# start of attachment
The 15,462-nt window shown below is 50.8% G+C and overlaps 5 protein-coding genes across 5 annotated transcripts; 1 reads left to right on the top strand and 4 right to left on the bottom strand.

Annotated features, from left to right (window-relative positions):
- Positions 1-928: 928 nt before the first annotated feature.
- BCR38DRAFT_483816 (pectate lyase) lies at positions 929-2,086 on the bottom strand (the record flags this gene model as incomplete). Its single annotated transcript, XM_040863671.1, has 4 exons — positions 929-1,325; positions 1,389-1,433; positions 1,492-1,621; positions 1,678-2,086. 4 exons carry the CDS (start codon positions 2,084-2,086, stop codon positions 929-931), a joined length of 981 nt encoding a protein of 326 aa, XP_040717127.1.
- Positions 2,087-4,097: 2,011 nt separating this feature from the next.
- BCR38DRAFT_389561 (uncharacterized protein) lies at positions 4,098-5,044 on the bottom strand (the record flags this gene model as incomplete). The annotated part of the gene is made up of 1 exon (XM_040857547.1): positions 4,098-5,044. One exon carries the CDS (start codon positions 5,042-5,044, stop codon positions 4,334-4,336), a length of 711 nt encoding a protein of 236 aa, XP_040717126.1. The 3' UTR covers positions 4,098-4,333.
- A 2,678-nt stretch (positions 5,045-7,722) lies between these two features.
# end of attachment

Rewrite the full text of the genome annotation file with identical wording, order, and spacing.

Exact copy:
The 15,462-nt window shown below is 50.8% G+C and overlaps 5 protein-coding genes across 5 annotated transcripts; 1 reads left to right on the top strand and 4 right to left on the bottom strand.

Annotated features, from left to right (window-relative positions):
- Positions 1-928: 928 nt before the first annotated feature.
- BCR38DRAFT_483816 (pectate lyase) lies at positions 929-2,086 on the bottom strand (the record flags this gene model as incomplete). Its single annotated transcript, XM_040863671.1, has 4 exons — positions 929-1,325; positions 1,389-1,433; positions 1,492-1,621; positions 1,678-2,086. 4 exons carry the CDS (start codon positions 2,084-2,086, stop codon positions 929-931), a joined length of 981 nt encoding a protein of 326 aa, XP_040717127.1.
- Positions 2,087-4,097: 2,011 nt separating this feature from the next.
- BCR38DRAFT_389561 (uncharacterized protein) lies at positions 4,098-5,044 on the bottom strand (the record flags this gene model as incomplete). The annotated part of the gene is made up of 1 exon (XM_040857547.1): positions 4,098-5,044. One exon carries the CDS (start codon positions 5,042-5,044, stop codon positions 4,334-4,336), a length of 711 nt encoding a protein of 236 aa, XP_040717126.1. The 3' UTR covers positions 4,098-4,333.
- A 2,678-nt stretch (positions 5,045-7,722) lies between these two features.